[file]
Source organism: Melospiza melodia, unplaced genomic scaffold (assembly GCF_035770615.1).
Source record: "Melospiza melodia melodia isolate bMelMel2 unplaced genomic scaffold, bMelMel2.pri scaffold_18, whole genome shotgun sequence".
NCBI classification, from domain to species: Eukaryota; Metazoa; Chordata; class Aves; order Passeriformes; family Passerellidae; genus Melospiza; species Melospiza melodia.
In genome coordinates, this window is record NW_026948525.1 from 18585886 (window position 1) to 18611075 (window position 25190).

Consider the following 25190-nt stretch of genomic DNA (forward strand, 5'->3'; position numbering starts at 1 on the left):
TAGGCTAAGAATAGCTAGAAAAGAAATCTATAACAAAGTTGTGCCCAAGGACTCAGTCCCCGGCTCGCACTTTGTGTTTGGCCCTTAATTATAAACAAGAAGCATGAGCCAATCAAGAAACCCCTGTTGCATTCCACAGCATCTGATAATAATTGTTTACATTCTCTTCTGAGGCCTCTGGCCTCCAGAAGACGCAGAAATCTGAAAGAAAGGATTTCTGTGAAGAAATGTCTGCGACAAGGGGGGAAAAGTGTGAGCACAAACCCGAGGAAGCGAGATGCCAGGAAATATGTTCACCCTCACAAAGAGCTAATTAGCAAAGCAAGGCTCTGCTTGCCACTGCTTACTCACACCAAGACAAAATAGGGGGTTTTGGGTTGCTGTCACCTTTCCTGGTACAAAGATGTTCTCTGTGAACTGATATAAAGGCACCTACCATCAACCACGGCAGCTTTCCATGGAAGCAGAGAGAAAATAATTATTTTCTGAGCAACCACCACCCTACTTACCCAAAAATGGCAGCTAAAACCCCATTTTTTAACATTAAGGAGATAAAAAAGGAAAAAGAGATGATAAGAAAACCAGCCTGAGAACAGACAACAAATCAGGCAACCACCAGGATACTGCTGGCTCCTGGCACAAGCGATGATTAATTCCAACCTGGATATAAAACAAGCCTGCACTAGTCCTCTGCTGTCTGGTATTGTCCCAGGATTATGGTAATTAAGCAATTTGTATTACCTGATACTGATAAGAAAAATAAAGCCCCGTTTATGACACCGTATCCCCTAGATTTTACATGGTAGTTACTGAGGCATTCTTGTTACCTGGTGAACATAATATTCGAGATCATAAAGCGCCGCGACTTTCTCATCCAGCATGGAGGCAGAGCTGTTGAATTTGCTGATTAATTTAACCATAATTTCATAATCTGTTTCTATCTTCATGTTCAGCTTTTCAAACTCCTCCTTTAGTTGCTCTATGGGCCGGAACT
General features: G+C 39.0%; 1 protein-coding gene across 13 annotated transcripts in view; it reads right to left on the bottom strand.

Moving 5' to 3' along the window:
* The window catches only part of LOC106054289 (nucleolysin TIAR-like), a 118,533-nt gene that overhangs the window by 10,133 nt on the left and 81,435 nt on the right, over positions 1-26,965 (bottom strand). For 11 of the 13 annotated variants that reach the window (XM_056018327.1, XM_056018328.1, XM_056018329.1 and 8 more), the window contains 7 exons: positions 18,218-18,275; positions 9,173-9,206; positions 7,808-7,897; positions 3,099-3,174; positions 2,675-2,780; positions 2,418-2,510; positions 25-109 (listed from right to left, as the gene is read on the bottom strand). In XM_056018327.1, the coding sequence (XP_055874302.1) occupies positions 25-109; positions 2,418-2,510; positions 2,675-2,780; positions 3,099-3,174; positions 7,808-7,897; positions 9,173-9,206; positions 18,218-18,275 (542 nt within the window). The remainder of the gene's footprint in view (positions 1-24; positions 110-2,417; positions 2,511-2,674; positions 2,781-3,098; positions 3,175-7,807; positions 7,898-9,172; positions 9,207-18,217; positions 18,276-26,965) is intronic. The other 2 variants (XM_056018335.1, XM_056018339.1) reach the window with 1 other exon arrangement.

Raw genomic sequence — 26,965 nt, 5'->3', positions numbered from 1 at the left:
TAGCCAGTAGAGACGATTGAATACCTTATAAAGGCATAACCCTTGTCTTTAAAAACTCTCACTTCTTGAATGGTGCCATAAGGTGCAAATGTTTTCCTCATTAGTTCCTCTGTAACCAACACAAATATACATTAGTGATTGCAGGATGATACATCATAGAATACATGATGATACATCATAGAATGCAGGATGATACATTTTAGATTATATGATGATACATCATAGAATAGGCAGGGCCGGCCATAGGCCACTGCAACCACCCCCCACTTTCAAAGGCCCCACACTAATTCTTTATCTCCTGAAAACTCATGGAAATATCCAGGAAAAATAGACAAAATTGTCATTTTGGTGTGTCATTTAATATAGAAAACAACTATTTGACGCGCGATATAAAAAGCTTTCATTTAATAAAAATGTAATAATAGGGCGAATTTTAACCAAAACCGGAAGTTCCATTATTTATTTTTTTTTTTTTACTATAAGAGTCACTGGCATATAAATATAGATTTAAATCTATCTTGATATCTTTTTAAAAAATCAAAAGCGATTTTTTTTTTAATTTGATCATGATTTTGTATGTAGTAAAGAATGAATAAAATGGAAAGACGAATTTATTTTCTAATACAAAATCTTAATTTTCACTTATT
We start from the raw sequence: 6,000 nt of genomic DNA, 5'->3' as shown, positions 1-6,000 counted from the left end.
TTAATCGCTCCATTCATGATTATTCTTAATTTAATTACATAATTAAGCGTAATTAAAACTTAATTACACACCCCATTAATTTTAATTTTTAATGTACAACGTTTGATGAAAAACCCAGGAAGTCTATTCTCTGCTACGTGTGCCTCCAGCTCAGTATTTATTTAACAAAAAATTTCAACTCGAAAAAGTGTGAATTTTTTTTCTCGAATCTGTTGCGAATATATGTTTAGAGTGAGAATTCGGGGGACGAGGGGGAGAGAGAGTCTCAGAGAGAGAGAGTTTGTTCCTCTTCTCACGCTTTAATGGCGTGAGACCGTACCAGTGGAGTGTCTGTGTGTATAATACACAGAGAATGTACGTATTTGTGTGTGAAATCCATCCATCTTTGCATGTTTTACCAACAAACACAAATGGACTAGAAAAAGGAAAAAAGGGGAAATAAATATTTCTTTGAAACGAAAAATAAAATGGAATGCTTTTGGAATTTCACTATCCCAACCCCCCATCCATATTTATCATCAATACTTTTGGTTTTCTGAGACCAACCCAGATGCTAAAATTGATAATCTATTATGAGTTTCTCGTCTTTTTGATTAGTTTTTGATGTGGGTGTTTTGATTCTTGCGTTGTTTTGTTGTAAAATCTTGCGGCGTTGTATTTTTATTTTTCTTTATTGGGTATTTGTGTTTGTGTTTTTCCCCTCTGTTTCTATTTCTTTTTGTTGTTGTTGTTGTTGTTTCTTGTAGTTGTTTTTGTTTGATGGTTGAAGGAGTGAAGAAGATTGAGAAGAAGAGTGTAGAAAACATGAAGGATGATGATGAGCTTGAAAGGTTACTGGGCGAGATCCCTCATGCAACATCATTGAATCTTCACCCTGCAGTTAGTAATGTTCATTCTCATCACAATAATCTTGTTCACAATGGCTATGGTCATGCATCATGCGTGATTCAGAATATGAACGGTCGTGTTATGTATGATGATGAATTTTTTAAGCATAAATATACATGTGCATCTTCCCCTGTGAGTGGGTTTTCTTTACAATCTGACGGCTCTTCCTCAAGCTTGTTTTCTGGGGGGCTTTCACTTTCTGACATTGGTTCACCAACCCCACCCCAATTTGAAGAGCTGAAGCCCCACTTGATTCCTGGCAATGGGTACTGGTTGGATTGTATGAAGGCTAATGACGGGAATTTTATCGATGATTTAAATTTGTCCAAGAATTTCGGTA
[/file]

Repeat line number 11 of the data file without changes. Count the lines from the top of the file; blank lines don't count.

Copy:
TAGCCAGTAGAGACGATTGAATACCTTATAAAGGCATAACCCTTGTCTTTAAAAACTCTCACTTCTTGAATGGTGCCATAAGGTGCAAATGTTTTCCTCATTAGTTCCTCTGTAACCAACACAAATATACATTAGTGATTGCAGGATGATACATCATAGAATACATGATGATACATCATAGAATGCAGGATGATACATTTTAGATTATATGATGATACATCATAGAATAGGCAGGGCCGGCCATAGGCCACTGCAACCACCCCCCACTTTCAAAGGCCCCACACTAATTCTTTATCTCCTGAAAACTCATGGAAATATCCAGGAAAAATAGACAAAATTGTCATTTTGGTGTGTCATTTAATATAGAAAACAACTATTTGACGCGCGATATAAAAAGCTTTCATTTAATAAAAATGTAATAATAGGGCGAATTTTAACCAAAACCGGAAGTTCCATTATTTATTTTTTTTTTTTTACTATAAGAGTCACTGGCATATAAATATAGATTTAAATCTATCTTGATATCTTTTTAAAAAATCAAAAGCGATTTTTTTTTTAATTTGATCATGATTTTGTATGTAGTAAAGAATGAATAAAATGGAAAGACGAATTTATTTTCTAATACAAAATCTTAATTTTCACTTATT